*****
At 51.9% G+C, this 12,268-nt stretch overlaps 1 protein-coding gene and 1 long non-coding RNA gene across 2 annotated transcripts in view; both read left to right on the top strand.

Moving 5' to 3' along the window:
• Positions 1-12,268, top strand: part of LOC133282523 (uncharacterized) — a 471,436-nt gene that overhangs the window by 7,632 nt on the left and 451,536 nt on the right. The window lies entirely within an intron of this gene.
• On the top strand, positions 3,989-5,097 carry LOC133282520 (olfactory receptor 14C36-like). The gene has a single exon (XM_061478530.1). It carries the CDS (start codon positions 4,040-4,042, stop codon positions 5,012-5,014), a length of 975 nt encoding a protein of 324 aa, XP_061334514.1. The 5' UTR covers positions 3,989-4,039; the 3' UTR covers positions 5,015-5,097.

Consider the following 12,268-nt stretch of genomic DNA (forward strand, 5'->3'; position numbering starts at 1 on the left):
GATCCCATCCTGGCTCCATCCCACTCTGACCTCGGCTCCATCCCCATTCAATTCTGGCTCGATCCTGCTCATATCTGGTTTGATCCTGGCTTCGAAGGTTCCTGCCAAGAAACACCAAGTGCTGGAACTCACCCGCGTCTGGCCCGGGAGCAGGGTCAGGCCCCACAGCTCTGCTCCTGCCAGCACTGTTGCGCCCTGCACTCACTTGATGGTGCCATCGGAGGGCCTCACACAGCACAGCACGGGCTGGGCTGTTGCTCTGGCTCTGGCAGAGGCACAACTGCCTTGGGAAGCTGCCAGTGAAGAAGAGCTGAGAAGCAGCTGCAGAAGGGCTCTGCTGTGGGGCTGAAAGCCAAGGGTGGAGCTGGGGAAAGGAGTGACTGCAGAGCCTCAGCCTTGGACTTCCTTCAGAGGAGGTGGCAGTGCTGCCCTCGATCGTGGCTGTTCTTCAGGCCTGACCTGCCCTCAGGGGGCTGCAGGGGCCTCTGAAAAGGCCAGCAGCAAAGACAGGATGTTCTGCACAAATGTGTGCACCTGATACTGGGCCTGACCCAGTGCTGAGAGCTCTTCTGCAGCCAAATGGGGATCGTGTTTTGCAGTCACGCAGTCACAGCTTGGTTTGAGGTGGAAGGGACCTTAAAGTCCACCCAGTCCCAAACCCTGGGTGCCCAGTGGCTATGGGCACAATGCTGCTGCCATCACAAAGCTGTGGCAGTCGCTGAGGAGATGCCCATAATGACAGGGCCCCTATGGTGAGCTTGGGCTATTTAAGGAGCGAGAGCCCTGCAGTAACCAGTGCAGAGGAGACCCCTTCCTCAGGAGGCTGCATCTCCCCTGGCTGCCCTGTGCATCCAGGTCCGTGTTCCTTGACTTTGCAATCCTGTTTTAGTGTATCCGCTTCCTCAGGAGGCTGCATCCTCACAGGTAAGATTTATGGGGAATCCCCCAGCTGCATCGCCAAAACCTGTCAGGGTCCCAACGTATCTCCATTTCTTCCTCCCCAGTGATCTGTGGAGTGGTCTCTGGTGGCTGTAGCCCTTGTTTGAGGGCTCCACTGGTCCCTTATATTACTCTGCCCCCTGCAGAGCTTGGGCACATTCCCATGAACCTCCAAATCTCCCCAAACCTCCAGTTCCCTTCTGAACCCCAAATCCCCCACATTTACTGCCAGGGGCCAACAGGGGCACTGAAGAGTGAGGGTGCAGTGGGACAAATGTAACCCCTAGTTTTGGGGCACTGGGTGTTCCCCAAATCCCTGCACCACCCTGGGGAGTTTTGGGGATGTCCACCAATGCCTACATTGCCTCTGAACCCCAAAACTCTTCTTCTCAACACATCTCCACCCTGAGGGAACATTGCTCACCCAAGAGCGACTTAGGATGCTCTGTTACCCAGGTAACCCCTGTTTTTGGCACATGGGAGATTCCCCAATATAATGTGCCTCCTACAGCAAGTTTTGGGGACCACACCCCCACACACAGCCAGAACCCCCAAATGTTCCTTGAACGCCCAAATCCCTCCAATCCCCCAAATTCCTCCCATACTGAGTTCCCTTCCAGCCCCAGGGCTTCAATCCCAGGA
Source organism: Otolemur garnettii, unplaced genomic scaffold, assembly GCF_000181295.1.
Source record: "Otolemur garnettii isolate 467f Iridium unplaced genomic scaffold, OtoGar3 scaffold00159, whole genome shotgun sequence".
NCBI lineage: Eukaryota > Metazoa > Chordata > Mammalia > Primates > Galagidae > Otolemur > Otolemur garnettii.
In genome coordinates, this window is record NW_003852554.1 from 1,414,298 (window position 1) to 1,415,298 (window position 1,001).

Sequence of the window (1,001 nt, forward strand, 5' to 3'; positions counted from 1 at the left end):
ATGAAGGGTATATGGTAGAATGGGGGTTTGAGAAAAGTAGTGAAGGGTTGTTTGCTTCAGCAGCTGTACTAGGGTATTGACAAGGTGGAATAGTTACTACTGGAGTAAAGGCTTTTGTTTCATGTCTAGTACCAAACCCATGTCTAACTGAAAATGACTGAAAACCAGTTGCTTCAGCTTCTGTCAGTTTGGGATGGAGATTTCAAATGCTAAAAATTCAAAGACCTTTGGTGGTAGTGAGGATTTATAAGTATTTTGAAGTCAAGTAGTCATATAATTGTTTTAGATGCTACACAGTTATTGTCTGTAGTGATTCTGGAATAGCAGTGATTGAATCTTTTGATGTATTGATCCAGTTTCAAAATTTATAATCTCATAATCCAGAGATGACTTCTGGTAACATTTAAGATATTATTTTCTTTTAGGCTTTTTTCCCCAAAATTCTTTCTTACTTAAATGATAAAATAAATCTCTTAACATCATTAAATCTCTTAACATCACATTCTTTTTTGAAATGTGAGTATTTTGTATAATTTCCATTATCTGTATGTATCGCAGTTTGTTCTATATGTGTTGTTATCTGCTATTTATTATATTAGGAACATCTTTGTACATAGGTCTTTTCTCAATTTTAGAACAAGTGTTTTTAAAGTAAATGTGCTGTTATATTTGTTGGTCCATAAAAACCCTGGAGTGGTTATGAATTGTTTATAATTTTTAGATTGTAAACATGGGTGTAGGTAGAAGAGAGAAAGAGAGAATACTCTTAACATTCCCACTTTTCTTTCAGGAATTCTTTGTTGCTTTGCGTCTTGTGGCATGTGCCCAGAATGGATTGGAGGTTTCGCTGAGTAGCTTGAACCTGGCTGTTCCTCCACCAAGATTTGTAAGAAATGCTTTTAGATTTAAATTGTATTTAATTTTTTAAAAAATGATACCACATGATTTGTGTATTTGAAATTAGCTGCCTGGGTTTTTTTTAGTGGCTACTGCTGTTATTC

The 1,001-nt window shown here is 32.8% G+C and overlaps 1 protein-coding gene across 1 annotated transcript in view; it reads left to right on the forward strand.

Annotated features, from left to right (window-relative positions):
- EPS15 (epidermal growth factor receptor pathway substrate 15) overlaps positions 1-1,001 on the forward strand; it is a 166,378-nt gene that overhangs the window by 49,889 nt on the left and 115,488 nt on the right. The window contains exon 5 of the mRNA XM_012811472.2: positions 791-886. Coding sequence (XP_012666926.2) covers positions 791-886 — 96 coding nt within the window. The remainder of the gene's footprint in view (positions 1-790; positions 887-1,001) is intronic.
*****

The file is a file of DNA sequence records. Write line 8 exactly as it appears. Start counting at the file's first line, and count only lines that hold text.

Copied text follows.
Source record: "Otolemur garnettii isolate 467f Iridium unplaced genomic scaffold, OtoGar3 scaffold00159, whole genome shotgun sequence".